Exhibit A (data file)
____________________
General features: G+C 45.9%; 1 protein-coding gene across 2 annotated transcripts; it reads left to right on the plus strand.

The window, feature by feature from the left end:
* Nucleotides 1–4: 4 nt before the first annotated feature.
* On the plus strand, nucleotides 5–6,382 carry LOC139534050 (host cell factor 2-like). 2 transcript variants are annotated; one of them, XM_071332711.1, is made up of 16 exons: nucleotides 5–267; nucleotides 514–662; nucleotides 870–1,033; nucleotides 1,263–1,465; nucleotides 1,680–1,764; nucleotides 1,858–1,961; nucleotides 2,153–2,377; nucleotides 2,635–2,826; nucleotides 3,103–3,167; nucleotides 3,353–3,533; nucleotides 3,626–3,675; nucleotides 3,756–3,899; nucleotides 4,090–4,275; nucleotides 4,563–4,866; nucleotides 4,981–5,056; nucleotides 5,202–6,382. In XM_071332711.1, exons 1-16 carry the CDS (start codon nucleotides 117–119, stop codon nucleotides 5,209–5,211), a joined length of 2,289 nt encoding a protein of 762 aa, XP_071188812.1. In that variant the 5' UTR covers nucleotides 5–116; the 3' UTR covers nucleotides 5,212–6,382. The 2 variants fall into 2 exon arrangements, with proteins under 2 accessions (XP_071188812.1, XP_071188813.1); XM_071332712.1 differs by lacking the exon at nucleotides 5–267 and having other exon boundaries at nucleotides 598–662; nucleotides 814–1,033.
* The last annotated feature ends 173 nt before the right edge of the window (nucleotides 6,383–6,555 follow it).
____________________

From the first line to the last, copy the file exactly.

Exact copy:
General features: G+C 45.9%; 1 protein-coding gene across 2 annotated transcripts; it reads left to right on the plus strand.

The window, feature by feature from the left end:
* Nucleotides 1–4: 4 nt before the first annotated feature.
* On the plus strand, nucleotides 5–6,382 carry LOC139534050 (host cell factor 2-like). 2 transcript variants are annotated; one of them, XM_071332711.1, is made up of 16 exons: nucleotides 5–267; nucleotides 514–662; nucleotides 870–1,033; nucleotides 1,263–1,465; nucleotides 1,680–1,764; nucleotides 1,858–1,961; nucleotides 2,153–2,377; nucleotides 2,635–2,826; nucleotides 3,103–3,167; nucleotides 3,353–3,533; nucleotides 3,626–3,675; nucleotides 3,756–3,899; nucleotides 4,090–4,275; nucleotides 4,563–4,866; nucleotides 4,981–5,056; nucleotides 5,202–6,382. In XM_071332711.1, exons 1-16 carry the CDS (start codon nucleotides 117–119, stop codon nucleotides 5,209–5,211), a joined length of 2,289 nt encoding a protein of 762 aa, XP_071188812.1. In that variant the 5' UTR covers nucleotides 5–116; the 3' UTR covers nucleotides 5,212–6,382. The 2 variants fall into 2 exon arrangements, with proteins under 2 accessions (XP_071188812.1, XP_071188813.1); XM_071332712.1 differs by lacking the exon at nucleotides 5–267 and having other exon boundaries at nucleotides 598–662; nucleotides 814–1,033.
* The last annotated feature ends 173 nt before the right edge of the window (nucleotides 6,383–6,555 follow it).